I have a strong policy against yelling at people with Kalashnikovs who have a hold of my passport. Actually I have a pretty strong policy against yelling at anyone who has a hold of my passport regardless of the type of heat they're packing or even if they're totally firearm free. I'm really into not pissing off people who have my passport. I know it's a weird quirk of mine, but what can I say? I like having my passport returned to me with as little bodily harm done to me or it as possible.
Our ticket to Lviv was the first ticket we'd received in Europe without any English. We'd gotten used to tickets printed in the native language of whichever country we were in as well as English and German or French. This one didn't even have French. Just Hungarian and Russian. I showed it to the uniformed woman standing near what I thought was our train to try to figure out which box told us the train car.
She pointed to a number and said "Da".
I gave her a confused look and she gestured at the train behind her so I shrugged at Dan and we got on the nearest car and figured the other number on our ticket must be our compartment. We had tried to buy first class tickets because we'd learned this was the best way to not have to fight for baggage space but we were informed by the Hungarian woman who seemed incredulous we wanted to even go to Ukraine that there was only one class. So we paid our money for a double sleeper thinking that sounded plenty big anyways. It's not. I'm not sure what the single sleeper is but our double sleeper had just enough floor space for our two large suitcases, a crazy fold down table/sink contraption and what I can best describe as a double decker couch for sleeping. Maybe the single doesn't have the top bunk? Maybe you have to share it with a stranger? There was absolutely no way for the space to be any smaller. We piled our suitcases and sweaty selves into the compartment.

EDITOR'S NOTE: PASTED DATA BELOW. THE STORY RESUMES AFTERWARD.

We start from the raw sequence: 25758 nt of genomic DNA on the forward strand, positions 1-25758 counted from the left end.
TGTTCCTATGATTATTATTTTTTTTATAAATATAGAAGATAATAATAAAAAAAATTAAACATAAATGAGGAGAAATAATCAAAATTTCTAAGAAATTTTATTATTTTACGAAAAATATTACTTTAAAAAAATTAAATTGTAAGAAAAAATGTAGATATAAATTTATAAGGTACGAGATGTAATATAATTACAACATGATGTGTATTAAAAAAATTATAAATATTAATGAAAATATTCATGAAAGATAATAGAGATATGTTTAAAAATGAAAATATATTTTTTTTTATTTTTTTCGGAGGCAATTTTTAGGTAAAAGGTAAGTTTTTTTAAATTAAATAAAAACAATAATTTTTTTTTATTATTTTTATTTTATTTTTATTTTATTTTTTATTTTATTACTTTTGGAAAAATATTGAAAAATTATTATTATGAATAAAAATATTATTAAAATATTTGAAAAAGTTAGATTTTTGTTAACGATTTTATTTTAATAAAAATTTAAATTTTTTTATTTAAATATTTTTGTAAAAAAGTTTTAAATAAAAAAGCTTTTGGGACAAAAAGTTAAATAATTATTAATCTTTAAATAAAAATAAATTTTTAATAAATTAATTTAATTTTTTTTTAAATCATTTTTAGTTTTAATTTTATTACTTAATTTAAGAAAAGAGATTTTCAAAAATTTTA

We had been promised air conditioning by a small pictogram on our ticket but the compartment was blazing hot. We did our best to open our window as wide as possible to let in the lovely, scorching, train yard air. I had had about a million waters and a couple of beers at the bar while we waited for our delayed train so I went out into the narrow hallway in search of a bathroom. The first one I tried must've been out of order because the same train attendant as had been outside the train, stopped me from going in and waved her arms and shook her head.
She gestured for me to follow her and we went to the other end of our car. She showed me how to turn on the lights and then we had an elaborate and confusing hand gesture conversation in which she communicated not to throw toilet paper into the toilet but to use the waste bin. She also told me to explain it to Dan. In retrospect I have no idea how she communicated that last part but it was abundantly clear at the time. I suspect spending all your time in countries where you don't speak the language makes you at least partially telepathic.
I returned to our enclosed double decker couch and the train finally got going. Just as we were getting going fast enough for the air streaming through our window to actual feel cool, the train attendant and another woman came through the passage closing all the windows in the hallway and firmly gesturing at us to close ours and the door. We closed the windows but the air outside our door felt cooler and more like actual air conditioning so we left it open. The women came back by and insisted we close our door making a shivering gesture implying our room would get colder that way. It didn't. If you sat just in the right place in the compartment you could feel a tiny trickle of coolish air but the hallway was definitely cold.
It was a hot day and we finished our water bottles well before we got to the train station. We didn't refill them because we figured there would be water on the train, of course. Mistake #1. Since we were still hopeful our compartment would cool down, we left it with the door closed and went in search of water and to try to figure out how to get to the dining car for future knowledge. Our snacks consisted of two pogacsa, nut roll, a bag of potato chips and dried cherries. Mistake #2. We walked up and down our car. No sign of potable water. No sign of how to get to another train car. We had, foolishly, assumed a train going between Budapest and Moscow which we would be on for one overnight (and other passengers would be on for two) which had no stops for any significant period of time, would have food and water. Clearly, we were idiots.